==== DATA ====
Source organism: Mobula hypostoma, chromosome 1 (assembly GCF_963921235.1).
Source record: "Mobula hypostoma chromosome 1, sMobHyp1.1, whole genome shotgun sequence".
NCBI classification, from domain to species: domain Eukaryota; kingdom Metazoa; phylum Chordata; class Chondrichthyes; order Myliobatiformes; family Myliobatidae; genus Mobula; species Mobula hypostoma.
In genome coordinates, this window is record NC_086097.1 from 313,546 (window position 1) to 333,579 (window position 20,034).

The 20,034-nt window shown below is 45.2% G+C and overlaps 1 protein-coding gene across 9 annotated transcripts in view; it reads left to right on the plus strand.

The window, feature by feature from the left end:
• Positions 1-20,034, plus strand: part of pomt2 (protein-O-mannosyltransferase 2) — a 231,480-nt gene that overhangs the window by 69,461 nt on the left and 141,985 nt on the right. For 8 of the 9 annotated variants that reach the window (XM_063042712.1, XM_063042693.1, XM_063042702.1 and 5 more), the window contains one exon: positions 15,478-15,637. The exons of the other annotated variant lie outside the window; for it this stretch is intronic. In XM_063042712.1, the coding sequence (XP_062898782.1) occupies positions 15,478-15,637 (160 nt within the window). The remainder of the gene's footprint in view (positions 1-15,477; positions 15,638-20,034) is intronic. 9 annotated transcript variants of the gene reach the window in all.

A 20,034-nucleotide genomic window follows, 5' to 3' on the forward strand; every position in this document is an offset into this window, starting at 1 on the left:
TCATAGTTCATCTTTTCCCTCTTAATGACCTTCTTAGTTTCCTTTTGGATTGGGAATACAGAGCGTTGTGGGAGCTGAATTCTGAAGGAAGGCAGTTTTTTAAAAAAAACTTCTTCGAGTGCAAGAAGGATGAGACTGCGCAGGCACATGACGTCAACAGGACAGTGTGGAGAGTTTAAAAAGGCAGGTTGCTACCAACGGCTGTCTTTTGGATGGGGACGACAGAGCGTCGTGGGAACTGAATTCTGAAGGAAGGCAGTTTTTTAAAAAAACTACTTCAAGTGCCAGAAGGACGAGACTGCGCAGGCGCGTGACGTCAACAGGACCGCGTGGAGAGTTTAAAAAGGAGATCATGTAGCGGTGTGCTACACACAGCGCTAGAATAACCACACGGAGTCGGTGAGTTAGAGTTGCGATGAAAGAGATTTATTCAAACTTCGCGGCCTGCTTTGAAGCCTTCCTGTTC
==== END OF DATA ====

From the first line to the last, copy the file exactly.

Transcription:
Source organism: Mobula hypostoma, chromosome 1 (assembly GCF_963921235.1).
Source record: "Mobula hypostoma chromosome 1, sMobHyp1.1, whole genome shotgun sequence".
NCBI classification, from domain to species: domain Eukaryota; kingdom Metazoa; phylum Chordata; class Chondrichthyes; order Myliobatiformes; family Myliobatidae; genus Mobula; species Mobula hypostoma.
In genome coordinates, this window is record NC_086097.1 from 313,546 (window position 1) to 333,579 (window position 20,034).

The 20,034-nt window shown below is 45.2% G+C and overlaps 1 protein-coding gene across 9 annotated transcripts in view; it reads left to right on the plus strand.

The window, feature by feature from the left end:
• Positions 1-20,034, plus strand: part of pomt2 (protein-O-mannosyltransferase 2) — a 231,480-nt gene that overhangs the window by 69,461 nt on the left and 141,985 nt on the right. For 8 of the 9 annotated variants that reach the window (XM_063042712.1, XM_063042693.1, XM_063042702.1 and 5 more), the window contains one exon: positions 15,478-15,637. The exons of the other annotated variant lie outside the window; for it this stretch is intronic. In XM_063042712.1, the coding sequence (XP_062898782.1) occupies positions 15,478-15,637 (160 nt within the window). The remainder of the gene's footprint in view (positions 1-15,477; positions 15,638-20,034) is intronic. 9 annotated transcript variants of the gene reach the window in all.

A 20,034-nucleotide genomic window follows, 5' to 3' on the forward strand; every position in this document is an offset into this window, starting at 1 on the left:
TCATAGTTCATCTTTTCCCTCTTAATGACCTTCTTAGTTTCCTTTTGGATTGGGAATACAGAGCGTTGTGGGAGCTGAATTCTGAAGGAAGGCAGTTTTTTAAAAAAAACTTCTTCGAGTGCAAGAAGGATGAGACTGCGCAGGCACATGACGTCAACAGGACAGTGTGGAGAGTTTAAAAAGGCAGGTTGCTACCAACGGCTGTCTTTTGGATGGGGACGACAGAGCGTCGTGGGAACTGAATTCTGAAGGAAGGCAGTTTTTTAAAAAAACTACTTCAAGTGCCAGAAGGACGAGACTGCGCAGGCGCGTGACGTCAACAGGACCGCGTGGAGAGTTTAAAAAGGAGATCATGTAGCGGTGTGCTACACACAGCGCTAGAATAACCACACGGAGTCGGTGAGTTAGAGTTGCGATGAAAGAGATTTATTCAAACTTCGCGGCCTGCTTTGAAGCCTTCCTGTTC